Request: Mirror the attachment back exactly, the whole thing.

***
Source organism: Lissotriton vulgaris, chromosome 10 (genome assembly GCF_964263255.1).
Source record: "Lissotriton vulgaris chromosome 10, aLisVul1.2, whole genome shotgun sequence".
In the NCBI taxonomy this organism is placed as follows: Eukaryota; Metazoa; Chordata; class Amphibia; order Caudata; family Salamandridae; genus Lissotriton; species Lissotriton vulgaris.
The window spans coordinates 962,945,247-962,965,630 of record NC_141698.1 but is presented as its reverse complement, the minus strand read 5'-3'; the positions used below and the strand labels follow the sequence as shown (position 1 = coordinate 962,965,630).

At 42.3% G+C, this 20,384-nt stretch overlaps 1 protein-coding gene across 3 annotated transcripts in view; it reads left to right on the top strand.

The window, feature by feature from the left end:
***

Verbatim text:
Source organism: Lissotriton vulgaris, chromosome 10 (genome assembly GCF_964263255.1).
Source record: "Lissotriton vulgaris chromosome 10, aLisVul1.2, whole genome shotgun sequence".
In the NCBI taxonomy this organism is placed as follows: Eukaryota; Metazoa; Chordata; class Amphibia; order Caudata; family Salamandridae; genus Lissotriton; species Lissotriton vulgaris.
The window spans coordinates 962,945,247-962,965,630 of record NC_141698.1 but is presented as its reverse complement, the minus strand read 5'-3'; the positions used below and the strand labels follow the sequence as shown (position 1 = coordinate 962,965,630).

At 42.3% G+C, this 20,384-nt stretch overlaps 1 protein-coding gene across 3 annotated transcripts in view; it reads left to right on the top strand.

The window, feature by feature from the left end: